DeVos suggests making Student Aid a ‘standalone’ entity

Dec 5, 2019 by

In a speech today, Education Secretary Betsy DeVos questions the role the U.S. Education Department should be playing in the student loan business.

U.S. Education Secretary Betsy DeVos has consistently said she’d be happy if she could work herself out of a job. Her latest target: the Federal Student Aid office, an “untamed beast” she says is in “distress.”

Loans shouldn’t be political, but they have increasingly become so, given Congress’ and past administrations’ meddling in student aid. DeVos says this constant churn is complicating the process and adding confusion for borrowers — and liability for taxpayers. She thinks her department should get out of the banking business.

In a speech Tuesday at the Federal Student Aid Training Conference in Reno, Nevada, she challenged the role the Education Department should be playing in the student loan business.

More:Sen. Paul offering bill to combat student loan debt

According to a transcript of DeVos’ speech, she posed this question: “One has to wonder: Why isn’t FSA a standalone government corporation, run by a professional, expert, and apolitical Board of Governors?”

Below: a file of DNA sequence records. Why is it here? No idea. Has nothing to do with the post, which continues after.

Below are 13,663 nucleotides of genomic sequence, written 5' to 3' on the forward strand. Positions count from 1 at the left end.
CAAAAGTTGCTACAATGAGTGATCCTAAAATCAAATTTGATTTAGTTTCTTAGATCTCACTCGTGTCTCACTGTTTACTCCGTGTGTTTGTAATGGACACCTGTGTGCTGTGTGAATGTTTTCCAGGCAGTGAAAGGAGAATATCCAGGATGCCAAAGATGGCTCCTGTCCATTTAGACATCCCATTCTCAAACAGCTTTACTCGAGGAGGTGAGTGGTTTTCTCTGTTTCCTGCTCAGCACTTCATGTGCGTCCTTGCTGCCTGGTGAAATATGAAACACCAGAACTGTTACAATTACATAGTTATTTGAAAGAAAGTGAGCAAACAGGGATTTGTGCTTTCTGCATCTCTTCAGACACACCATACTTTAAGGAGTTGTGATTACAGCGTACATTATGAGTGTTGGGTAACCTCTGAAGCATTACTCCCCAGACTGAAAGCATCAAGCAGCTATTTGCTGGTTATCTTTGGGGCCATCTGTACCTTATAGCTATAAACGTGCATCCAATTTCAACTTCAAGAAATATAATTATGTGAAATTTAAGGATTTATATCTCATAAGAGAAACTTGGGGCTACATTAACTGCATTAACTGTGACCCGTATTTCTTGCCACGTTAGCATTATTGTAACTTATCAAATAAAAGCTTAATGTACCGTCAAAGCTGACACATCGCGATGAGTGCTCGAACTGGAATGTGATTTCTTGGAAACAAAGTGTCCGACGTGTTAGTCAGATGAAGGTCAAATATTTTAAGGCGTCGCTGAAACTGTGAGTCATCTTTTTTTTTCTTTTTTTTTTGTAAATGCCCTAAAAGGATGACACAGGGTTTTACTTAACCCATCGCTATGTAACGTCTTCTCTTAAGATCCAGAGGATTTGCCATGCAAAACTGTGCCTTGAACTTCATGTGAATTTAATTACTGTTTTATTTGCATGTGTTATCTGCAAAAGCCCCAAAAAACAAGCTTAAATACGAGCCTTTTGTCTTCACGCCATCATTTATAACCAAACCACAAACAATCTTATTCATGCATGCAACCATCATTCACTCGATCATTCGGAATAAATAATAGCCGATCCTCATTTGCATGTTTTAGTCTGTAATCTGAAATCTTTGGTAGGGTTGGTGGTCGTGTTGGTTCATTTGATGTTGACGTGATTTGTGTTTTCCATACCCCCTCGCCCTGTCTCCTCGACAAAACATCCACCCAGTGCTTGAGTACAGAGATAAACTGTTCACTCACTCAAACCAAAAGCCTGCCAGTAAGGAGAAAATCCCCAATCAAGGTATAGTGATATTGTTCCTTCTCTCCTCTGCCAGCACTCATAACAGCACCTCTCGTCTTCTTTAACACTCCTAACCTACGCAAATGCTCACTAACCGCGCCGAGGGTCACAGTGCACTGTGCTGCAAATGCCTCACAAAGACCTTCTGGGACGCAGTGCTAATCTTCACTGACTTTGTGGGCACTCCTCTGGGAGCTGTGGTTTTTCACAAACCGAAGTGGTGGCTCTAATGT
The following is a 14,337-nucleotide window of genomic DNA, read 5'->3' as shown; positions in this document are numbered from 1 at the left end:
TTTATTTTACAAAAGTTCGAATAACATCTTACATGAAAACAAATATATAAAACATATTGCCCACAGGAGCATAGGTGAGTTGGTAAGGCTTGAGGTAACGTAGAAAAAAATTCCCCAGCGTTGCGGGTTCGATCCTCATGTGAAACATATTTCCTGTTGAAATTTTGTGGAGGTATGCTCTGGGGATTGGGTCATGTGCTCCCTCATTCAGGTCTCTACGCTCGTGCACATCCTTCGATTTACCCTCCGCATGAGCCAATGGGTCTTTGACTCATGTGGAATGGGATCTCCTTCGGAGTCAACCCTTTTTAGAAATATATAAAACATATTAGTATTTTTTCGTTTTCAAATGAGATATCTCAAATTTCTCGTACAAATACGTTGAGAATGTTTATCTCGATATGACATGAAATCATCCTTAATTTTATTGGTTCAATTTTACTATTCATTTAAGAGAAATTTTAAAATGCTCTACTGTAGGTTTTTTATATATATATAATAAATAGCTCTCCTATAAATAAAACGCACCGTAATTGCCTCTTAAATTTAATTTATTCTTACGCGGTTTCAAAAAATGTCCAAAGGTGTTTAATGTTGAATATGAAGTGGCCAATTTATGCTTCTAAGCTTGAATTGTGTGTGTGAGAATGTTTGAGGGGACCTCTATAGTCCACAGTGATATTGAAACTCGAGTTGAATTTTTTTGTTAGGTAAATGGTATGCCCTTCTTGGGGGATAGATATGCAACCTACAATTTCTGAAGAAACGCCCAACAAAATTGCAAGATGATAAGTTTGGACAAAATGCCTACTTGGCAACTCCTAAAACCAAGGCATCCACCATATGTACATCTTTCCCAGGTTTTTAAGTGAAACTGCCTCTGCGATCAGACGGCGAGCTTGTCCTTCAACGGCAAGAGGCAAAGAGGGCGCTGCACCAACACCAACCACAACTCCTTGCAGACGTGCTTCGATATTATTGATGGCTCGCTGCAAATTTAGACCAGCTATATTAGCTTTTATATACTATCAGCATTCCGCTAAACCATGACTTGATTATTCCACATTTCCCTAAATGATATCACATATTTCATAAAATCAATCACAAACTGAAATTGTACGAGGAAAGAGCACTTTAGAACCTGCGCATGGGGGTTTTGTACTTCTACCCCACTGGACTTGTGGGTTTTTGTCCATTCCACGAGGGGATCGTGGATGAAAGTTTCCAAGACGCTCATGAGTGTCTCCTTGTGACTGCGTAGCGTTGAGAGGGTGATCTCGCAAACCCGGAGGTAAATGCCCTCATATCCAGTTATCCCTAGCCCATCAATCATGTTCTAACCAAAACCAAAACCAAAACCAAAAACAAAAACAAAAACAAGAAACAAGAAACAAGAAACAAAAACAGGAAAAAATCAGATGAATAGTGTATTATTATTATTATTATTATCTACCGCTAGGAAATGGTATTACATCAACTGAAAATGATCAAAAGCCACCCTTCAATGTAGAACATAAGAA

The Obama administration greatly expanded the federal government’s role in loans by making the government a direct lender, in addition to easing repayments and broadening loan forgiveness. Yet the government has long guaranteed students loans.

The office of Federal Student Aid oversees more than $1.5 trillion in outstanding loans to 42 million borrowers, and as DeVos points out, that portfolio makes FSA one of the country’s biggest consumer lenders.

“Congress never set up the U.S. Department of Education to be a bank, nor did it define the Secretary of Education as the nation’s ‘top banker,’” DeVos said in her speech. “But that’s effectively what Congress expects based on its policies.”

Source: Jacques: DeVos suggests making Student Aid a ‘standalone’ entity

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